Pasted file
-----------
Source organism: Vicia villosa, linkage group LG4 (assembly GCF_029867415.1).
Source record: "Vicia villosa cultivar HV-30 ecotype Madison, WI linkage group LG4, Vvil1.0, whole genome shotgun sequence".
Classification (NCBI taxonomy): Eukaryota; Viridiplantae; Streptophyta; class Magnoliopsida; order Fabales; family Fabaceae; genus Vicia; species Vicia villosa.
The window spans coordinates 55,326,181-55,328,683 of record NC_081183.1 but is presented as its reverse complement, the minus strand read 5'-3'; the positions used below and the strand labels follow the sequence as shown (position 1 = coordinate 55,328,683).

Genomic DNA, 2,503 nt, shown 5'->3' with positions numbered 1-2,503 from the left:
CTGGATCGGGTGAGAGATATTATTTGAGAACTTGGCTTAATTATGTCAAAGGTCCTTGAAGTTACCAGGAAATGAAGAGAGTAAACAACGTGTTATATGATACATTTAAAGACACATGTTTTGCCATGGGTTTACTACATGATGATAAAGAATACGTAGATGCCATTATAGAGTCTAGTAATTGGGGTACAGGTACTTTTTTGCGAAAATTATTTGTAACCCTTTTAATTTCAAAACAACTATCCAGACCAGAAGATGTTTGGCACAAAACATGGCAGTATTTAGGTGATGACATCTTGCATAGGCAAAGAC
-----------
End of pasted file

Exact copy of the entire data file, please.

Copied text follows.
Source organism: Vicia villosa, linkage group LG4 (assembly GCF_029867415.1).
Source record: "Vicia villosa cultivar HV-30 ecotype Madison, WI linkage group LG4, Vvil1.0, whole genome shotgun sequence".
Classification (NCBI taxonomy): Eukaryota; Viridiplantae; Streptophyta; class Magnoliopsida; order Fabales; family Fabaceae; genus Vicia; species Vicia villosa.
The window spans coordinates 55,326,181-55,328,683 of record NC_081183.1 but is presented as its reverse complement, the minus strand read 5'-3'; the positions used below and the strand labels follow the sequence as shown (position 1 = coordinate 55,328,683).

Genomic DNA, 2,503 nt, shown 5'->3' with positions numbered 1-2,503 from the left:
CTGGATCGGGTGAGAGATATTATTTGAGAACTTGGCTTAATTATGTCAAAGGTCCTTGAAGTTACCAGGAAATGAAGAGAGTAAACAACGTGTTATATGATACATTTAAAGACACATGTTTTGCCATGGGTTTACTACATGATGATAAAGAATACGTAGATGCCATTATAGAGTCTAGTAATTGGGGTACAGGTACTTTTTTGCGAAAATTATTTGTAACCCTTTTAATTTCAAAACAACTATCCAGACCAGAAGATGTTTGGCACAAAACATGGCAGTATTTAGGTGATGACATCTTGCATAGGCAAAGAC